The Party's Over: Black Voters Must Turn Out for Themselves

The Party's Over: Black Voters Must Turn Out for Themselves

The time has come for African-Americans to vote for their own interests.

Published October 29, 2014

The votes have not yet been cast or counted, but Republican operatives around the nation are already rubbing their hands together with glee. As Election Day grows nearer, the conventional wisdom is that the GOP will gain control of the Senate and perhaps an even tighter grip in the House.

The stakes couldn't be higher for President Obama. According to the grimmest scenarios laid out by some experts, his role, for all intents and purposes, will essentially be reduced to figurehead.

"What's at stake for him is literally the remainder of his presidency," Howard University political scientist Michael Fauntroy told BET.com. "He will spend the remaining two years fighting to maintain what's been implemented with regard to Obamacare and fighting off investigations. It's going to mean a stark change in the way his presidency concludes."

Rep. Marcia Fudge, current chair of the Congressional Black Caucus, believes that in addition to Benghazi, IRS and other investigations, her Republican colleagues will also attempt to impeach Obama.

"Not that they have any grounds to do that [or can pull it off]," the Ohio Democrat says. "But [they would go through] the process to make a mockery of his last two years and destroy his legacy."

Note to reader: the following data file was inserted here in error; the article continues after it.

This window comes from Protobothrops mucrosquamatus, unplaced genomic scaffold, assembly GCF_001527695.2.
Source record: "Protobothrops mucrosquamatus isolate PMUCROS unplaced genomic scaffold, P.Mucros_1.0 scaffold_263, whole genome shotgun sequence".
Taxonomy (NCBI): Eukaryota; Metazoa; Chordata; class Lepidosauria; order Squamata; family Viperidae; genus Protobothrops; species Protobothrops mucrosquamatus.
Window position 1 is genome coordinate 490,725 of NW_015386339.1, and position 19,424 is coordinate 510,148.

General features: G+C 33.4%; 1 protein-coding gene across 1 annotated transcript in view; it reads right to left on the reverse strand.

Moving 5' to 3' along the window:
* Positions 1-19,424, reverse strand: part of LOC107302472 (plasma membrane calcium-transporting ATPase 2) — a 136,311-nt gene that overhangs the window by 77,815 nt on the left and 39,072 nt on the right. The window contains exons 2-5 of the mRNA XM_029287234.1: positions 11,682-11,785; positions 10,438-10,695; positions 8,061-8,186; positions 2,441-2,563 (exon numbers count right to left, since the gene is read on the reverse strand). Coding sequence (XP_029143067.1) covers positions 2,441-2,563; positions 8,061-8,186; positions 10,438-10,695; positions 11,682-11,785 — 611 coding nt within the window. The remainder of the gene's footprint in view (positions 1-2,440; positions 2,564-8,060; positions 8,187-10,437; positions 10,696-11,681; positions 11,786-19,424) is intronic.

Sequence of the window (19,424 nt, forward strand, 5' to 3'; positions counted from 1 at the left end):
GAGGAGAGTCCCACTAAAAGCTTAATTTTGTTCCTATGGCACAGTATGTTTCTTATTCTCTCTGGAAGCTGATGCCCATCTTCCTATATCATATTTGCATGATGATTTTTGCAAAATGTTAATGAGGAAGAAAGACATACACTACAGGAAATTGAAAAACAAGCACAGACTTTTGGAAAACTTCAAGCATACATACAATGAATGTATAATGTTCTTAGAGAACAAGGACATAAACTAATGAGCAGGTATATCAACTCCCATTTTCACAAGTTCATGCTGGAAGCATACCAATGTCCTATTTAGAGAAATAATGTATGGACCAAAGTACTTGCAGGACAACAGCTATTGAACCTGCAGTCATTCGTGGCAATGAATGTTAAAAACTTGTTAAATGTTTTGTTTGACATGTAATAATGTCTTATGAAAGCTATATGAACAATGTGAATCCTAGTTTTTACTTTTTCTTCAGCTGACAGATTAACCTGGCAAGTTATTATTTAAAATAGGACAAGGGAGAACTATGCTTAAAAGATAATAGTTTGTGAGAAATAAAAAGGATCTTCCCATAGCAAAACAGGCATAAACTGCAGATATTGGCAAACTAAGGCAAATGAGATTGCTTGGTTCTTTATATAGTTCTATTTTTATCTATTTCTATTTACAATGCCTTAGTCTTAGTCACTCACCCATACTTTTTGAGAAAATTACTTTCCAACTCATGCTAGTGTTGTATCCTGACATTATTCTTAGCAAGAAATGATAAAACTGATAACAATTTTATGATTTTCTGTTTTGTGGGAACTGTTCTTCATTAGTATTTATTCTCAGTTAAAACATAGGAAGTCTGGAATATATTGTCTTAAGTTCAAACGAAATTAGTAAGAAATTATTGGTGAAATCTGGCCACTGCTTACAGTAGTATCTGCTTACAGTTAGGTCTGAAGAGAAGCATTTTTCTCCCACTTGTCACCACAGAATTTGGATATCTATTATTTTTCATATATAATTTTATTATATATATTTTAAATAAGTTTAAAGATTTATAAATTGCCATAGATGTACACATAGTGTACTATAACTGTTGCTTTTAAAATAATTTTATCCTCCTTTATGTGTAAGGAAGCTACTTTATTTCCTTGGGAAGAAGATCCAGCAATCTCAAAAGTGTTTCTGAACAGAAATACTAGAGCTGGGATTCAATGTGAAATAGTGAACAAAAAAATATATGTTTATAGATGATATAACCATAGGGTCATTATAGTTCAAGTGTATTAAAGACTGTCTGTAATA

Former Republican National Committee chairman Michael Steele dismisses such talk as the kind of rhetoric that congressional Democrats typically "spew" during election years to turn out their base.

"You'd think there'd be enough respect for the Black vote and the Black community as a whole that they wouldn't have to revert to that," the former Maryland lieutenant governor said. "And you're starting to see it elsewhere around the country because they're concerned about how Black people feel about the leadership of this administration and the lack of addressing [their] issues."

That said, Steele is not confident that his party, which Democrats argue have given a new meaning to the word opposition during the president's tenure, will get the slam dunk it's hoping for.

"Voters may ultimately say [GOP control will mean] more of what we've had for the last six years, only in spades now," he said.

If they are the victors on Nov. 4, Steele hopes the GOP leadership will focus on crafting an "affirmative agenda to work with the president," instead of "bills he will veto to embarrass him or stoke base passion," but he's not counting on it.